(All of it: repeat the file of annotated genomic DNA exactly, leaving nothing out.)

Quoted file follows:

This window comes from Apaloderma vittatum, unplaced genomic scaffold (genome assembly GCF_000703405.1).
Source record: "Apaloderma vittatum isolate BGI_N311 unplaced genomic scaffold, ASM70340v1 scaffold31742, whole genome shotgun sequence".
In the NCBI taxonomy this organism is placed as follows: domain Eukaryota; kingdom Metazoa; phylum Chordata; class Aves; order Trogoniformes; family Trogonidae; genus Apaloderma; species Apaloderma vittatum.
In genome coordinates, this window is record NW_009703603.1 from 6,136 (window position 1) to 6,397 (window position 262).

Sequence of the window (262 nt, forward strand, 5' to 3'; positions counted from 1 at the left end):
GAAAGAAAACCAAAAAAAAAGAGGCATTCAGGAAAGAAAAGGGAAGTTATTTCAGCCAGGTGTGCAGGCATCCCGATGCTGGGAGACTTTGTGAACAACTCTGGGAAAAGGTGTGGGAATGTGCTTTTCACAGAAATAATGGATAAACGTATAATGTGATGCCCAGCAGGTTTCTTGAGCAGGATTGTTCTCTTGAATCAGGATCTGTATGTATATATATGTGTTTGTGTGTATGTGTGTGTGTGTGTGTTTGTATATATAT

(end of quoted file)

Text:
This window comes from Apaloderma vittatum, unplaced genomic scaffold (genome assembly GCF_000703405.1).
Source record: "Apaloderma vittatum isolate BGI_N311 unplaced genomic scaffold, ASM70340v1 scaffold31742, whole genome shotgun sequence".
In the NCBI taxonomy this organism is placed as follows: domain Eukaryota; kingdom Metazoa; phylum Chordata; class Aves; order Trogoniformes; family Trogonidae; genus Apaloderma; species Apaloderma vittatum.
In genome coordinates, this window is record NW_009703603.1 from 6,136 (window position 1) to 6,397 (window position 262).

Sequence of the window (262 nt, forward strand, 5' to 3'; positions counted from 1 at the left end):
GAAAGAAAACCAAAAAAAAAGAGGCATTCAGGAAAGAAAAGGGAAGTTATTTCAGCCAGGTGTGCAGGCATCCCGATGCTGGGAGACTTTGTGAACAACTCTGGGAAAAGGTGTGGGAATGTGCTTTTCACAGAAATAATGGATAAACGTATAATGTGATGCCCAGCAGGTTTCTTGAGCAGGATTGTTCTCTTGAATCAGGATCTGTATGTATATATATGTGTTTGTGTGTATGTGTGTGTGTGTGTGTTTGTATATATAT